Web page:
September 26, 2020
I have a question about my academic performance. My school has decided to adopt a virtual testing format to offer us exams. It turned out I don't do well with virtual exams, but in my opinion, my school didn't carry out virtual classes effectively. I encountered numerous technical issues throughout the past few months and it affected my learning progress. I understand that I shouldn't find excuses for bad grades, but how do I explain this extenuating circumstance in my application? Also, what should I do next to compensate for the bad grades? For example, will good SAT and SAT Subject Tests cancel out the negative impact of bad grades? I'm going to apply to the Ivies and top liberal arts schools. My GPA was fairly good (I got A's and B+'s) before the virtual learning, but I have a couple of C's from the online semester.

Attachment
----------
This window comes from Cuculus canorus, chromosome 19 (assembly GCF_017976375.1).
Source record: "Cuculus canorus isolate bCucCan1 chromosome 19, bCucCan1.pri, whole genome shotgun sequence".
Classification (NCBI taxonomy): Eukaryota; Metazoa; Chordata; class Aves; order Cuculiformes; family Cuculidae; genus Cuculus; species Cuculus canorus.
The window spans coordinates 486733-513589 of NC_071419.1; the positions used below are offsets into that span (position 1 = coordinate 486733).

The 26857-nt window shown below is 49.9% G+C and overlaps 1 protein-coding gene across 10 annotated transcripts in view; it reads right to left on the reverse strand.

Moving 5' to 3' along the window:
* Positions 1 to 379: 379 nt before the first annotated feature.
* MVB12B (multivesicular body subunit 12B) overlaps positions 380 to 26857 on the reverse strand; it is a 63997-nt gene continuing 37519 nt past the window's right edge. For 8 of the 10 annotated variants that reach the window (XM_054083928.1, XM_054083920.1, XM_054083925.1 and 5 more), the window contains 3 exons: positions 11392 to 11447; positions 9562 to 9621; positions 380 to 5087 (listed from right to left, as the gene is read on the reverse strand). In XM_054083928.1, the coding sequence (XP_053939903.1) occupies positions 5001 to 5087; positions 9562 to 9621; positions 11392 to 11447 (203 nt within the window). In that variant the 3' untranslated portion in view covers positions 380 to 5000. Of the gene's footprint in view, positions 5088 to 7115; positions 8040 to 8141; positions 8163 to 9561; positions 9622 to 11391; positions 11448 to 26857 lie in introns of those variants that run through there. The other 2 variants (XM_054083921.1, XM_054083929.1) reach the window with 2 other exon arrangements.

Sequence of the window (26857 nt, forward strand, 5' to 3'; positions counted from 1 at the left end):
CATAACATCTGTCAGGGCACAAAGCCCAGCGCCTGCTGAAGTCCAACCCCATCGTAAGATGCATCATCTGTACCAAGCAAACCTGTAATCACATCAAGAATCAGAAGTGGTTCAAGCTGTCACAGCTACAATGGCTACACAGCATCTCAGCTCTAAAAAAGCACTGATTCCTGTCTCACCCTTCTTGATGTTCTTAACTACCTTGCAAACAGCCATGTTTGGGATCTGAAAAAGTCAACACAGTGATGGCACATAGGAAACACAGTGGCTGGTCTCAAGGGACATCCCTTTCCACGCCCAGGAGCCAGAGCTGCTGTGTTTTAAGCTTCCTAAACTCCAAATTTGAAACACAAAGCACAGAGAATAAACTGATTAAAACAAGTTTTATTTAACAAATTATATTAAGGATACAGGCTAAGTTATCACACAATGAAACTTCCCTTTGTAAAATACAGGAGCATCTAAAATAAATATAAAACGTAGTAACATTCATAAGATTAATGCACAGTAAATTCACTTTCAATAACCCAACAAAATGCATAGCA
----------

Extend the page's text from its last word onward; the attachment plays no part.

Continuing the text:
<p>"The Dean" feels your pain. I'd have hated to spend even a single week of my high school career taking classes online with no friend nearby to pass me a note and not even a teacher to glower while I passed it back! I can certainly understand how the grades earned in an unfamiliar virtual universe — where tech snafus seem almost inevitable — may not be on par with those produced in an actual classroom. Yet at the Ivies and their peer institutions, grades are usually considered above all else and now, with test scores widely optional, "The Dean" doesn't see this changing. The fact that you had B+'s even before the pandemic could work against you, too, and the recent C's even more so. There's really nothing that will compensate for a GPA that falls below an institution's norm ... not test scores and typically not extracurricular accomplishments (unless they're truly outstanding ... think "Feature story in<em> People</em> magazine"). If you do have a unique achievement or talent to share with admission officials (e.g., you've won a national science fair or published a novel), then make sure it's clearly highlighted in your applications.<u></u><u></u></p><p>But otherwise, your best bet is to raise your grades as much as you can between now and the time you apply. You don't say <em>when </em>you'll be heading so college, but I'm assuming you're just starting senior year this fall. If that's the case, you will need a super-strong first semester to prove that your downturn last spring was probably the result of the online schooling debacle.<u></u><u></u></p><p>There is a "COVID question" on the Common Application (and on some others, too) that invites candidates to discuss how the pandemic has affected them. I advise students to skip this question UNLESS they have been impacted more than most others have. If you do choose to answer this, your complaints about the virtual classes and exams would probably come off as sounding whiny, and might spur admission folks to say, "Geez, almost <em>all</em> teenagers are in the same boat." BUT ... if you can present these complaints with humor (e.g., in an essay that comes across more like a <em>Saturday Night Live</em> sketch or even in a song or poem that pokes fun at what you've been through), it might be worth taking a shot.</p><h3>About the Ask the Dean Column</h3><p><em>Sally Rubenstone is a veteran of the college admissions process and is the co-author of three books covering admissions. She worked as a Smith College admission counselor for 15 years and has also served as an independent college counselor, in addition to working as a senior advisor at College Confidential since 2002. If you'd like to submit a question to The Dean</em><em> </em><em>please email us at email@example.com.</em></p>
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